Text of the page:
With our Head of People & Experience
Having managed large teams across a range of different industries for over 20 years, our Head of People & Experience Murray Stathopoulos understands that change is the only constant. We spoke to him about common mishaps when navigating change in business and how to avoid them.
What are some of the usual issues that arise when companies implement change? And how can you avoid them – or at least see them coming?
There is often a temptation to implement change quickly. And it might be the right change, but knee-jerk reactions usually mean the change hasn’t been thought through properly and communicated with the business. That can become quite dangerous because the staff can see it, they can feel something’s going on that hasn’t been communicated with them. So my advice is to think about what the change is, talk about it and if possible, socialise the idea and get some initial feedback. That can be difficult sometimes, particularly when the change is confidential but you’ll definitely need a group of people in the know. So having conversations rather than doing it in isolation is a good way to go about it.
More often than not, when change isn’t received well, the communication hasn’t been clear enough from the get-go. If you have a marketing department, they will have to become your best friend when it comes to devising a plan to bring the business in on the news, as the communication has to be accurate, frequent and honest. That being said, the plan needs to be flexible and have realistic timelines because the minute you set a date, you’re then the slave to it. Changing time frames creates unnecessary complexity and concerns throughout. Really it should be about giving people enough time to process and understand the change, ideally before or in tandem with implementing it.
Working with change is less about being reactive than you’d think. You’ve also got to think about the information and platforms you already have to hand which can help you figure out ‘where are we today?’, ‘where do we need to be tomorrow? and ‘what are the indicators we need to be different and to stay ahead of the curve?’ You don’t want to be in a position where you are chasing things immediately in front of you – instead, take the time to assess where you are.
“I think it’s important to give feedback so that the business can understand your queries or concerns. It’s totally natural to want to understand what role you’re going to have to play in that change.”
Not listening to your staff concerns
If staff aren’t brought along on the journey as to why the change is happening and how it’s going to be implemented, it is inadvisable to go ahead without giving them a chance to voice their concerns. Generally, it’s due to a lack of leadership communication that they are confused or unclear about the change.
Positioning the change as the solution to all future problems
Sometimes companies talk about change as the solution to all their problems. This is dangerous territory as ultimately, we don’t know what our future problems are going to be. Instead, position the communication in a way that tells those involved the change is going to help them do things differently.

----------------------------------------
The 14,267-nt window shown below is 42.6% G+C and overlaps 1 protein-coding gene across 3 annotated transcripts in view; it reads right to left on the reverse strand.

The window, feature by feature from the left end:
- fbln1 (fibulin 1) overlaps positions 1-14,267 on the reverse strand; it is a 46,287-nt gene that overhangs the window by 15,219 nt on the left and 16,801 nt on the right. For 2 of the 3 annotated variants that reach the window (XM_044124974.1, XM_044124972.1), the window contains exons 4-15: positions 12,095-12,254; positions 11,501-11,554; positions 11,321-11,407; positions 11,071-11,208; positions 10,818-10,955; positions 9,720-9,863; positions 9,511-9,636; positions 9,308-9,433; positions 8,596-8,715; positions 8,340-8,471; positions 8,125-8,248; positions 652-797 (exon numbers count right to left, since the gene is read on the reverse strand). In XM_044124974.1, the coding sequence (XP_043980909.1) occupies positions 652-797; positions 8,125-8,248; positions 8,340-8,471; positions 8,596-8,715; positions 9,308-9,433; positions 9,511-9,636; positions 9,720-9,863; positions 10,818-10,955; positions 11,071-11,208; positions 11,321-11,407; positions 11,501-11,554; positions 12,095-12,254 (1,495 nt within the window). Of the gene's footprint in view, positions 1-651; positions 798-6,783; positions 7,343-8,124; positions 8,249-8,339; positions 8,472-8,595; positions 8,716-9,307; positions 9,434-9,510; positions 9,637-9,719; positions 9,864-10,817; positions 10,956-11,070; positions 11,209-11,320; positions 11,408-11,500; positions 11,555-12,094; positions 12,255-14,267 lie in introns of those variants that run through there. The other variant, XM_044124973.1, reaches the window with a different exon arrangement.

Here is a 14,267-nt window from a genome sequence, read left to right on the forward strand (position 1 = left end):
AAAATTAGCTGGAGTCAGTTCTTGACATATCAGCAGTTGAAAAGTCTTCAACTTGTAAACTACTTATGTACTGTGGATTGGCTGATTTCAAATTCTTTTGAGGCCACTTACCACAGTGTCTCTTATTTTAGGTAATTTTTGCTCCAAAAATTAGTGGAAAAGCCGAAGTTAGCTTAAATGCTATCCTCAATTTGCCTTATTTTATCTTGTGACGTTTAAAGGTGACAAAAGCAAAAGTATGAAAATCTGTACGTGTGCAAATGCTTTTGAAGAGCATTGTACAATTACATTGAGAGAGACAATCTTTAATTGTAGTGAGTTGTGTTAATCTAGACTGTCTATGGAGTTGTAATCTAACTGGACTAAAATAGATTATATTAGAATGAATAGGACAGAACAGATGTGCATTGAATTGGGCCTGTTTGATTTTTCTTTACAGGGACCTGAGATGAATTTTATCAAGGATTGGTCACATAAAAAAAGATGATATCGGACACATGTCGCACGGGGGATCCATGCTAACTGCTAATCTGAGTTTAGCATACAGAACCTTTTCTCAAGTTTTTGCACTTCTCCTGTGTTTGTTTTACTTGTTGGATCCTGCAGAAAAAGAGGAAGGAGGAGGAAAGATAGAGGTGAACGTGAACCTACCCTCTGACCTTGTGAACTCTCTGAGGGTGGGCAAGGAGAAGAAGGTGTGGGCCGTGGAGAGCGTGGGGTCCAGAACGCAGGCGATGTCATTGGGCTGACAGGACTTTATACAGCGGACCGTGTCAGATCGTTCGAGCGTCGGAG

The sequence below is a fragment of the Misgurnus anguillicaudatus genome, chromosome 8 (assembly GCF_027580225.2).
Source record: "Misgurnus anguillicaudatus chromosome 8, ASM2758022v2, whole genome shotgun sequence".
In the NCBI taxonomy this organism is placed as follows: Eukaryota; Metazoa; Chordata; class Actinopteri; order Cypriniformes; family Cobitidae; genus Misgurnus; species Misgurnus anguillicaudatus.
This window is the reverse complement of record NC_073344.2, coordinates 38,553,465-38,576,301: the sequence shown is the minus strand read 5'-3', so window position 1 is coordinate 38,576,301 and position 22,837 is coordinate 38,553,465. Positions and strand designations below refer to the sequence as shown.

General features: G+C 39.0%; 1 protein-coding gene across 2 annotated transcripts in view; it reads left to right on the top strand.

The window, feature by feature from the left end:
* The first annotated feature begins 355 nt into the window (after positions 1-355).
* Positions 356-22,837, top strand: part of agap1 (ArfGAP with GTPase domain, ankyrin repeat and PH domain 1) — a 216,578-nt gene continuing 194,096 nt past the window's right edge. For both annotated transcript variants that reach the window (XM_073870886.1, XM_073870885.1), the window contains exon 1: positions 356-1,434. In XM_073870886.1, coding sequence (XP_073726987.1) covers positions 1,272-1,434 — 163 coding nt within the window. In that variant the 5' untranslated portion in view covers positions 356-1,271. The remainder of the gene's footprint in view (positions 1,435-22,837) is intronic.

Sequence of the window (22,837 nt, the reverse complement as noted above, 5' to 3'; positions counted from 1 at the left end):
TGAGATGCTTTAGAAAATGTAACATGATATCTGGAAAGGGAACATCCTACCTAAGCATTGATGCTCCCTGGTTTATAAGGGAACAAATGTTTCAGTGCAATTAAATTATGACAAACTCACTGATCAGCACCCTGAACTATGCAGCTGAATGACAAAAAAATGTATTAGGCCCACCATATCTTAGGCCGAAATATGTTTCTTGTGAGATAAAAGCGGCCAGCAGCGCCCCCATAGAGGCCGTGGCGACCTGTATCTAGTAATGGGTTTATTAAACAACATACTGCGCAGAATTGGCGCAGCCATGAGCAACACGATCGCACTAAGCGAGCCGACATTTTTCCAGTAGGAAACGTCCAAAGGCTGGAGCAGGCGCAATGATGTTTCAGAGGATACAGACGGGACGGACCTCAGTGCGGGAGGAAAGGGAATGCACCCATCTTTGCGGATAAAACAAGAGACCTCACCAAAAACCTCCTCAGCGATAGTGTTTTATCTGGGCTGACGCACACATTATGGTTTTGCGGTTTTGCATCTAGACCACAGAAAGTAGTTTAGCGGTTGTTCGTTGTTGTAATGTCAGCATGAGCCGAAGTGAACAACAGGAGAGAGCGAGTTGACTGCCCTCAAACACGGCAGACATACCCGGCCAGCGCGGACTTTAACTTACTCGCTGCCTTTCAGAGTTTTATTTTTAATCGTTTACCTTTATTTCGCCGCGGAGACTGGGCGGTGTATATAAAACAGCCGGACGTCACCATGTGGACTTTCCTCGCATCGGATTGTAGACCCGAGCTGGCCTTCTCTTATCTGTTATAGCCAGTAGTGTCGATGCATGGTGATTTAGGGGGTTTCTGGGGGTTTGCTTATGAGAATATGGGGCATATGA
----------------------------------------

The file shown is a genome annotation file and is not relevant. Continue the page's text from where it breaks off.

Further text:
What advice would you give to help people adapt to changes in the workplace?
It’s less personal than you think
For an organisation to even think about changing, evolving or growing in a different direction, planning is required that is bigger than you and me. I think there’s a stigma that change is done to people when actually it is generally done for people – and the greater needs of the business. In short, meaningful change needs to happen so the business can do something that it’s currently not doing; without that change, it can’t perform its best. So making sure the message is clear to staff that this change has been thought about deeply and that it’s for the greater good of the business is important.
Feedback to change is welcome
I think it’s important to give feedback so that the business can understand your queries or concerns. It’s totally natural to want to understand what role you’re going to have to play in that change. But giving feedback can also open up a conversation; there is a push by the business to do this – what is my role going to be in it? You can voice what makes you feel uncomfortable and ask for help in understanding the next steps.
Invest in leaders
Where leadership in the face of change can get unstuck is that companies don’t always have a clear and defined footprint for what leaders are supposed to look like in their business. So I think one of the biggest pieces of investment a business can make is investing in its leaders by enforcing not just traditional leadership development training but development around change. Once the leader knows how to guide and coach staff through change and can communicate the course of that change with their people, the more likely it is to be successful. Sometimes leaders will also know when to be led through parts of the change – this too is an important learning for leaders!
Taking an open and collaborative approach to change prepares the path forward. Inclusivity and clear communication provides solid ground for not only acceptance of change, but also a motivated engagement in change as it occurs.